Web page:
Having escaped The Matrix, Peter was sent back in time to prevent The Matrix from happening in the first place. He succeeded, kind of, but then the future became CPAF, Section 9 became a thing, and all these people’s cyberbrains started getting hacked. After having a beer with Hideo Kuze and Motoko Kusanagi he realized it was time to go back to the past once again to help secure VR so that the cyberbrains of the future wouldn’t be used to hurt others through what became a common presentation layer attack vector.”
Virtual Reality is the next frontier, and as a new medium brings presentation closer to wetware which can have serious consequences if not done properly. This talk will go over a few problems found in game design mentality along with a few problems found in game assets for Unity3D, a common engine for VR. It will also cover some ways this could affect people if done wrong and some ideas on how to fix it. This is not a technical talk but rather a call to arms. This is our chance to start relatively fresh with a new communications medium, let’s seize the opportunity while we can to do this right.
This talk will cover psychological impacts of VR, done right, and done wrong, along with ways attackers could plausibly manipulate people with VR. It will also take into account previous mediums of communication and how they failed to remain secure, as well as the flaws in game development mentality, and how to bring security to game and VR development. There will also be a little public disclosure of the kinds of flaws you occasionally see in game development, and what we can do to fix this now, before it gets out of control.
How to Join the Infosec Community
Speaker(s): Micah Hoffman @WebBreacher
Micah is an active member in the NoVAHackers community, a certified SANS instructor, writes Recon-ng modules, and runs a number of open source projects. When not working, teaching, or learning, Micah can be found hiking or backpacking on the Appalachian Trail or on the many park trails in Maryland.”
In 2005, I was happy. I’d earned my CEH and CISSP certifications and was content in a job performing security testing. I’d heard about “hackers” and their “0-days” but had never met one nor developed an exploit myself. It was at my first Defcon in 2006 where I learned that hackers did more at conferences than merely attend talks. They participated. They shared. They picked locks! OMG THEY PICKED LOCKS! This was a community that I wanted to join but I didn’t know how.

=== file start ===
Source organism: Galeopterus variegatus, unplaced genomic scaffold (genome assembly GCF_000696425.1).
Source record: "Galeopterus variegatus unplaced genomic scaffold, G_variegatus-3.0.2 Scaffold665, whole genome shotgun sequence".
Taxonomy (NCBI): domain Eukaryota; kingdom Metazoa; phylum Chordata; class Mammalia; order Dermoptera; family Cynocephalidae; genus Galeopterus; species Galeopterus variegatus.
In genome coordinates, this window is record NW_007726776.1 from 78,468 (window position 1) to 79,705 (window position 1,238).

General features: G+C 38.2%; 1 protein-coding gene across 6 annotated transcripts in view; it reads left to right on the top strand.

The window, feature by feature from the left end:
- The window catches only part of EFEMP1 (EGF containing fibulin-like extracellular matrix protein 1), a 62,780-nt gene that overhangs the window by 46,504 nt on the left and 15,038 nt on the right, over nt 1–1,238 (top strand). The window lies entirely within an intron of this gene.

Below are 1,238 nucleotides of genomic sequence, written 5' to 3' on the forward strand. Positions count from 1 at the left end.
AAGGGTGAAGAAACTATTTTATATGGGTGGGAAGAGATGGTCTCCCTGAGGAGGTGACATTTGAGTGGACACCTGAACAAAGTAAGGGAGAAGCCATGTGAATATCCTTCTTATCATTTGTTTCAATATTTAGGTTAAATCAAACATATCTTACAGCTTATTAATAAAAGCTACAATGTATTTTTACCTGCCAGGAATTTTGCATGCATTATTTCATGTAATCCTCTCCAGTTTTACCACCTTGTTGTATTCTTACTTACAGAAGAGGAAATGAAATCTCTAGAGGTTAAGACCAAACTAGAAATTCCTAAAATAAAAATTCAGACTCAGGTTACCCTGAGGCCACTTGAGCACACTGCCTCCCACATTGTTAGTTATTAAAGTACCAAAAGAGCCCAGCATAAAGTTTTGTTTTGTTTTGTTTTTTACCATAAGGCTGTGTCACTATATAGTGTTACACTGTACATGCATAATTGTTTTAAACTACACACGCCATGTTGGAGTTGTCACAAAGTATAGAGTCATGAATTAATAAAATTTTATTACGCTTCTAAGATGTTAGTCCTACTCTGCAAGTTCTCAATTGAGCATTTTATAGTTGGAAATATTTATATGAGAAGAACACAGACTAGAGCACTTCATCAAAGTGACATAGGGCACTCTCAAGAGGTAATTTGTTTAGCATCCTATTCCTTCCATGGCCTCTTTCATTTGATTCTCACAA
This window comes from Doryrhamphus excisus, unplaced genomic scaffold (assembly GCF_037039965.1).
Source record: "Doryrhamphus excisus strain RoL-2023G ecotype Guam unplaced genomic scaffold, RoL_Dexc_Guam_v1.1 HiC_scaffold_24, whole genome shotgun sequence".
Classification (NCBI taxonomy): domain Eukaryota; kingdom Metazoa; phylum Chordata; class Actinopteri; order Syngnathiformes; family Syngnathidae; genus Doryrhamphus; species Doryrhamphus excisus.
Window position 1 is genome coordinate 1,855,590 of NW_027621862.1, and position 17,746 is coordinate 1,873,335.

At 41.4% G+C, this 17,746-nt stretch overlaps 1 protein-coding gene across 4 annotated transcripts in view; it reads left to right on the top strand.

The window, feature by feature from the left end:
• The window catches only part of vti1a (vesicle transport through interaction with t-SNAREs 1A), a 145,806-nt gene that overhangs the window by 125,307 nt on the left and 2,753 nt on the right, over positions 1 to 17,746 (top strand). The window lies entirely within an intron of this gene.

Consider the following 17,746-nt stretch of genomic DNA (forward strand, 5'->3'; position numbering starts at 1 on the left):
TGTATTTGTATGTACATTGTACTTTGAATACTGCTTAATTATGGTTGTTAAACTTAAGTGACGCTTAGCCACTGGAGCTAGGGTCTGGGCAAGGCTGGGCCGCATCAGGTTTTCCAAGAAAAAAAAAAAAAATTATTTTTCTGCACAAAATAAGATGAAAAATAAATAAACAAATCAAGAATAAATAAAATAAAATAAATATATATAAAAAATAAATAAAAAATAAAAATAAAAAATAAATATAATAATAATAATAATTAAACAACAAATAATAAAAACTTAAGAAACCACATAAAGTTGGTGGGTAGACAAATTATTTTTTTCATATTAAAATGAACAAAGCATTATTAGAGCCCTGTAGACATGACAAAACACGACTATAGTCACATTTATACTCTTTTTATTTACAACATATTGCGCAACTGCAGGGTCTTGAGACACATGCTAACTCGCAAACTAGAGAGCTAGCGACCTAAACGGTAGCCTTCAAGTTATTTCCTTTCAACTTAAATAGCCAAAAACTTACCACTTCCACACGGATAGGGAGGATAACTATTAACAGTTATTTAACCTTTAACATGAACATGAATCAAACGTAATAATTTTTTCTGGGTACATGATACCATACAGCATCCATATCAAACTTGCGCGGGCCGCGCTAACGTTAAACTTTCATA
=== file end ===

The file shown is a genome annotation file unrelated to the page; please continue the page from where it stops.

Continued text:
If this sounds like you (or your friend), I encourage you to join me for this talk. We’ll laugh. We’ll cry. Oh and I will share my top strategies for joining the infosec community too!
Backbone Network Security Visibility In Practice
Speaker(s): Yang Xu
I’m a network security engineer with 7 years of experience in the field and currently a member of Netlab(Qihoo 360) where I focus on network/passive-dns data process/analysis and threat research.
Before joining NetLab(Qihoo 360), I was a security engineer in NSFOCUS and has been involved in many different projects, like SoC architecture design and implementation, and intranet-traffic anomaly detection.”
Threat Intelligence is extremely hot in the latest 2 years, meanwhile Threat Visibility is the first step to talk Threat Intelligence.
Our team is focused on collecting, processing, storage, analysis the security related basic data, in hope of sweeping away the dark corner of the internat and seeing more.
Now, we run the Chinese biggest public available PassiveDNS database (passivedns.cn), and the Global DDoS Attack Detection System (ddosmon.net) based on backbone network, meanwhile the Global Scanner Tracking System is expected to follow soon.
This talk will cover the following questions:
1, Intro – Monitor backbone network, Why and How
2, How we dealing with “”BIIIIIG Data”” in real-time
3, What Processing Module we use and what data feature matters
4, What can we get from backbone network monitor
a. All kinds of scanner: SYN scan/ UDP scan/ HTTP banner scan/ Subdomain scan(brute-force) …
b. All kinds of attacks: SYN flood/ Amplification attack/ DNS flood/ HTTP flood(CC)/ Random sub domain attack …
6, In Addition:
b. Side indicator
c. Partial data
d. Effect of GFW
e. Integration of third-party Data
Baking Pi: Homebrew Lab for Infosec Experiments
Speaker(s): Emlyne Forren
Infosec practitioner by day, zombie hunter by night; Emlyne is a relatively new light in the information security space, and is looking to grow any and all skill sets in this field. She works in the energy sector, protecting power grids and the like from attackers, and extends her work life as a hobby at home as well. When not seen behind a computer screen, Emlyne can be found looking down the reticle of Vortex optics or through a tinted visor as she rides her Triumph Street Triple. Cyber.”